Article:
Eastern states finding early success in developing Electric Vehicle infrastructure
A new study places Vermont #1 in EV chargers per resident
In just the past two years, the market share of electric vehicles (EVs) has more than doubled, rising from 2.7 percent to 6.4 percent by the end of 2022.
New EVs are rolling onto the market at a blistering pace. As motor vehicle manufacturers race to compete for market share, companies like Ford, Chevy, and Hyundai are investing significantly in their all-electric vehicle lines, while Tesla’s Model Y and Model 3 continue to vastly outsell the competition.
The message is clear: the future is electric.
But, as with most innovations, that future may not reach everyone’s zip code (or driveway) at the same time.
One important step along the way, analysts say, is establishing charging infrastructure.
While most electric vehicle owners will have installed an in-home charging system for their vehicles, there is an increasing need and demand for more public charging stations. These stations — which are especially important for EV owners living in apartments, condominiums, and other multifamily housing units — are critical not only for convenient overnight charging, but also for extending the range of electric vehicles on long-distance trips.
A recent survey of publicly available EV charging stations identified just under 150,000 nationwide. With the enactment of the Infrastructure Investment and Jobs Act in late 2021, the federal government set a goal of 500,000 new EV chargers by 2030.
To meet this goal, a $5 billion National Electric Vehicle Infrastructure (NEVI) Formula Program was established. NEVI provides dedicated funding to states to strategically deploy EV charging infrastructure at regular, reliable intervals along their highways, particularly along the Interstate Highway System.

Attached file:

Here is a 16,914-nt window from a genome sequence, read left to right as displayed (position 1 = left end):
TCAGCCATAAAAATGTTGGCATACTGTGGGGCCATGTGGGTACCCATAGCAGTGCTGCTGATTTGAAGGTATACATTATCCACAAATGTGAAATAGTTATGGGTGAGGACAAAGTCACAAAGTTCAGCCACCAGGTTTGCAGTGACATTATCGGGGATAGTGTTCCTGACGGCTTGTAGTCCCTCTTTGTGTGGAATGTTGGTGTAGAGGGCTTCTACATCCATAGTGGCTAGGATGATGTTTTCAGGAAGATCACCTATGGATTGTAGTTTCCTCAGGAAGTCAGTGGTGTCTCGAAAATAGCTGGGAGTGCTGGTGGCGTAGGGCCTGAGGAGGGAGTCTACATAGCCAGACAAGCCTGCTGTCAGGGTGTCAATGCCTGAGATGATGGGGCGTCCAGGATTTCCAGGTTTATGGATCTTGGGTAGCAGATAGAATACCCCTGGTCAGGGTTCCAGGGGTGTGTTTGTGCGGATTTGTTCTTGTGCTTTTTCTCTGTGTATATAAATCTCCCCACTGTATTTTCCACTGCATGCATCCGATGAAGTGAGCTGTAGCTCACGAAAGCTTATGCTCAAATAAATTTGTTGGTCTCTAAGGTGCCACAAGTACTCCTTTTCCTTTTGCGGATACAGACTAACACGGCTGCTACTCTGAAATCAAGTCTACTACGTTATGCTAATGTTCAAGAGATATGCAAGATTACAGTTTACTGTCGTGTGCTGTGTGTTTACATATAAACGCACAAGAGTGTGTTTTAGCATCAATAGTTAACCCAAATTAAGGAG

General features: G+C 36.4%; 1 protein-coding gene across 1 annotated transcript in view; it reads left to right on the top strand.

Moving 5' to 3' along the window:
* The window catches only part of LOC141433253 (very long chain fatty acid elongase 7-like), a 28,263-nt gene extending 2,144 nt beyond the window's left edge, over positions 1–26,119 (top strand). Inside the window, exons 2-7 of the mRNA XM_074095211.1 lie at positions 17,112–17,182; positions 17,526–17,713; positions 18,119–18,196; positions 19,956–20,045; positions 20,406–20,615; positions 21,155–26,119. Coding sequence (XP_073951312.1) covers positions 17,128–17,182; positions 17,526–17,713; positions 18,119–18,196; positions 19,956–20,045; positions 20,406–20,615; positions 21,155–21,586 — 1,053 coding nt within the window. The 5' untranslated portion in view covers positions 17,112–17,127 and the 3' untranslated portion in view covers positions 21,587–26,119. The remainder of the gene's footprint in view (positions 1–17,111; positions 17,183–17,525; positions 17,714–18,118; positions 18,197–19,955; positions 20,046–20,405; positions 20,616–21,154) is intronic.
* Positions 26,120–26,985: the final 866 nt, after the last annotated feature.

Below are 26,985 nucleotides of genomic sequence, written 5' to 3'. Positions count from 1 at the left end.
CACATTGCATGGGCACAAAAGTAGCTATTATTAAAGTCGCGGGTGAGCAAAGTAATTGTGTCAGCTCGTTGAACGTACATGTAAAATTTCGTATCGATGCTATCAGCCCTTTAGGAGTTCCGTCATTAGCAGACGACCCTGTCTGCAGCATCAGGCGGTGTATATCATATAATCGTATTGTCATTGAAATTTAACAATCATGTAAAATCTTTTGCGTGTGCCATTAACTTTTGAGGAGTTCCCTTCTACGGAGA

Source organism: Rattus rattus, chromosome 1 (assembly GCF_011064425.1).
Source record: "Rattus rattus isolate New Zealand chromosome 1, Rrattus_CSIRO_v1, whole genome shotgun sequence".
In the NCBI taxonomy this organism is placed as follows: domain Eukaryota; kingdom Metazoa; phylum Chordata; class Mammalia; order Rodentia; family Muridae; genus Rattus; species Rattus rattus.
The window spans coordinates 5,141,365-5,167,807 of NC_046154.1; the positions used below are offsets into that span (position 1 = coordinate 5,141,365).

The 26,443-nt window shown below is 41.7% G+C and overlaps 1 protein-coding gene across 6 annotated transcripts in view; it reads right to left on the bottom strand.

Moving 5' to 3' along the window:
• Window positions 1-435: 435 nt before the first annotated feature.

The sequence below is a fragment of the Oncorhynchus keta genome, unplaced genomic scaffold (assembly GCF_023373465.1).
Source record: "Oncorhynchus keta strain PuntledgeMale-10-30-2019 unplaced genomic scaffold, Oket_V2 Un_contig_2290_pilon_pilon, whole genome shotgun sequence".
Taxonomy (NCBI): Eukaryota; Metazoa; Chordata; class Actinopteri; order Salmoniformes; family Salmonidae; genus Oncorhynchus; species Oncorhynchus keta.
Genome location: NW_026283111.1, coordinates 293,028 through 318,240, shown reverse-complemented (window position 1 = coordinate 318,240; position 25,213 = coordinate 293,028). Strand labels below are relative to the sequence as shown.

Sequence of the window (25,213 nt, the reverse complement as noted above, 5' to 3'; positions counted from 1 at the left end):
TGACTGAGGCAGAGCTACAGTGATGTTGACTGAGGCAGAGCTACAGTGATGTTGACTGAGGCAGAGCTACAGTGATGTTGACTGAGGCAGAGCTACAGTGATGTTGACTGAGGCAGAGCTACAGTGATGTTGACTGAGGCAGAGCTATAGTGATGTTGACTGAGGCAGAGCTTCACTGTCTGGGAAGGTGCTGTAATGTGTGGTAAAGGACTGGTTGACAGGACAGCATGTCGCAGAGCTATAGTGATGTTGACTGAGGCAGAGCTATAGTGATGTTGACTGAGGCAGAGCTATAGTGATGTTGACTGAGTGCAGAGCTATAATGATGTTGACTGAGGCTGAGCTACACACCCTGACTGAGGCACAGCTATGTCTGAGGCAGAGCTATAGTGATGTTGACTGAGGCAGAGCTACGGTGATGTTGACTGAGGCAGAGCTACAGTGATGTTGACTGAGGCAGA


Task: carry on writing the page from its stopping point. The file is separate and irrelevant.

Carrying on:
In its historic funding programs, Congress has specified how much funding each state will get, but states must submit plans every year and get the sign-off from federal transportation officials to use those funds.
Funds can be used to upgrade or build electric vehicle chargers, cover operation and maintenance costs, install electric equipment, train EV-sector workers, consult with community members and stakeholders, erect signage, facilitate data sharing, or conduct analysis.
By the end of 2022, every state, Puerto Rico and Washington, D.C. had obtained federal approval to move forward with their plans for building out electric vehicle charging facilities.
While we are still in the early stages of evaluating state investments in EV charger infrastructure, one technology firm has sought to identify how “EV-friendly” U.S. states and metropolitan areas are.
Using data from the U.S. Department of Energy’s Data Center through February 2023, the automobile search engine iSeeCars.com looked at the “charger-to-resident ratio” to get a current snapshot of EV public charger availability. So, how do CSG East Members fare in this initial analysis?
Vermont, Massachusetts, Rhode Island, Maryland, and Maine all placed in the top ten “most EV-Friendly” states, with Vermont topping the nationwide list with one EV charger for every 703 residents. Additionally, as a region, CSG East states came in better than the national average of one EV charger for every 2,280 U.S. residents (regional average: 2,129 chargers/resident).
CSG East Webinar Recording: Tony Seba on “The Great Disruption: Rethinking Energy, Transportation, Food and Agriculture”
In the metropolitan area rankings, the combined Boston/Manchester area and Baltimore, MD metro made the top ten, placing eighth and ninth respectively and leading all metro areas east of the Mississippi.
The availability of significant federal funding for building out our nation’s EV charging facilities along with financial incentives for drivers to make the switch to EVs will undoubtedly result in a much larger share of these vehicles on our highways and chargers along our highways.
We will continue working with our CSG East Members to examine EV growth in our Region and its ramifications.
[The full 37-page iSeeCars.com study can be accessed at https://www.iseecars.com/ev-chargers-study.]